This month in EHP
This month’s feature stories in Environmental Health Perspectives (EHP) August cover (http://ehp03.niehs.nih.gov/home.action) tackle the timely issues of ultraviolet radiation exposure and emotion-based judgments about science.
Focus — UV Radiation and Skin Cancer: The Science Behind Age Restrictions for Tanning Beds
Every year, millions of people climb, in various states of undress, into warm, glowing tanning beds, where, during a typical 2- to 15-minute session, they absorb a controlled dose of ultraviolet (UV) radiation at an intensity of up to two to three times stronger than the sunlight striking the equator at noon. A body of evidence suggesting that UV overexposure, at a young age, plays a key role in developing skin cancer, has prompted 33 U.S. states and some municipalities to restrict indoor tanning among children under age 18.
Spheres of Influence — Flavors of Uncertainty: The Difference Between Denial and Debate
During the pilot episode of Comedy Central’s late night TV show “The Colbert Report,” satirist Stephen Colbert coined the term truthiness — truths that feel right, regardless of evidence or reason. Using satire, Colbert captured the essence of an issue that has many people deeply concerned — the denial of scientific evidence on the basis of gut-level emotions.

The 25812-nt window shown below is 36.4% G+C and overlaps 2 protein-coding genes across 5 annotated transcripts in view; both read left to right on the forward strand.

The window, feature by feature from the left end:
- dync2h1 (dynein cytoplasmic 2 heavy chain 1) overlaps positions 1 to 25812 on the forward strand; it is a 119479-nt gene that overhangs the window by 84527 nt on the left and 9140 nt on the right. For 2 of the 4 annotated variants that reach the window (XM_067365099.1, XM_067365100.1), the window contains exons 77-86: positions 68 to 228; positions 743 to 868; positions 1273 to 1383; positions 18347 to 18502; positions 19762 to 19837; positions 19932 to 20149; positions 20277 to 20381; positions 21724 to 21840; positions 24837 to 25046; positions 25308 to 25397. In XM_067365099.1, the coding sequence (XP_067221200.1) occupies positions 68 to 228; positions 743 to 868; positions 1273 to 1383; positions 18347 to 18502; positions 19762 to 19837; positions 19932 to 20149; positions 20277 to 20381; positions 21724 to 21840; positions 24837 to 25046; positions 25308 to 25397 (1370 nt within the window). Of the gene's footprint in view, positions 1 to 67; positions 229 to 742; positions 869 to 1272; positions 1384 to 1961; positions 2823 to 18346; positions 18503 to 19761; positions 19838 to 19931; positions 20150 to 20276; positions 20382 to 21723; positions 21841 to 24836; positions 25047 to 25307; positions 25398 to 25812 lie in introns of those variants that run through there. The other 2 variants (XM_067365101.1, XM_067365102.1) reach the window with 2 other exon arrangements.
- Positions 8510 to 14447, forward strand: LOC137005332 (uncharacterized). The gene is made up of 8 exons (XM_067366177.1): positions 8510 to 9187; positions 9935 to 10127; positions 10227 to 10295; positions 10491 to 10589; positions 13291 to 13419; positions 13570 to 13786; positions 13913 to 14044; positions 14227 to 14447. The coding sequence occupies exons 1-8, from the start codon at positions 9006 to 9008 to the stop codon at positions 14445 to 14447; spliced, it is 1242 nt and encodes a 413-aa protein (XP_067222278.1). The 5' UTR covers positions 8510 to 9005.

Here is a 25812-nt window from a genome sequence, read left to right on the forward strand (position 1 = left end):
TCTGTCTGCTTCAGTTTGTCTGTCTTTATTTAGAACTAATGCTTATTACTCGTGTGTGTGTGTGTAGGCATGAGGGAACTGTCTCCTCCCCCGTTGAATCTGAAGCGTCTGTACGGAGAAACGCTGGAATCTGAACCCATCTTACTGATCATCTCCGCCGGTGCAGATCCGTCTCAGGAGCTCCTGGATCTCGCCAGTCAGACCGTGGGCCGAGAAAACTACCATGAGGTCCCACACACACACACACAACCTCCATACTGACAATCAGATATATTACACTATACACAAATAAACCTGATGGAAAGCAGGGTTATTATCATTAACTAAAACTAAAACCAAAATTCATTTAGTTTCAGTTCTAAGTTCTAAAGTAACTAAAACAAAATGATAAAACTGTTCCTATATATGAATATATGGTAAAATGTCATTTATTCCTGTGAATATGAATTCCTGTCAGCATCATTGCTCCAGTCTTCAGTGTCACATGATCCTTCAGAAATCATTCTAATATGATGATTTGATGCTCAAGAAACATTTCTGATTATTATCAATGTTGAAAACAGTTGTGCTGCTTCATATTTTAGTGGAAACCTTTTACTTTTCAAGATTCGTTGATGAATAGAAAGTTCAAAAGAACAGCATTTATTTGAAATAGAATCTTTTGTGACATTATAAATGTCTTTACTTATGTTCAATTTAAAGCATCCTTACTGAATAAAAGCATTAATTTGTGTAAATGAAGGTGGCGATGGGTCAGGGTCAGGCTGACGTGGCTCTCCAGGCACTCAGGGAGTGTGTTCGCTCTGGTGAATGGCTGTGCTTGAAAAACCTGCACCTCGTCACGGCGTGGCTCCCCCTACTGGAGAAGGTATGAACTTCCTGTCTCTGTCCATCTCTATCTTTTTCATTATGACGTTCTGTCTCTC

Podcast — Migration and Climate Change, with Jon Barnett and Celia McMichael
Over the past million years, migrations have happened because of food shortages, droughts, ice ages, and many other climate-related reasons. But, for the first time in our history, human beings are migrating because of climate change, for which we, ourselves, are partly responsible. In this month’s Researcher’s Perspective podcast, Celia McMichael, Ph.D., and Jon Barnett, Ph.D., discuss climate-related migration in the present day and the way it may look in the future.
Featured commentaries, reviews, and research this month include:
• Short-term Associations of PM2.5 Constituents and Hospitalizations
• Selective Pressure of Antibiotic Pollution on Bacteria Important to Public Health
• Human Neural Crest Cell Migration Assay for Developmental Toxicants
• DEHP, Adipogenesis, and Fertility in Mice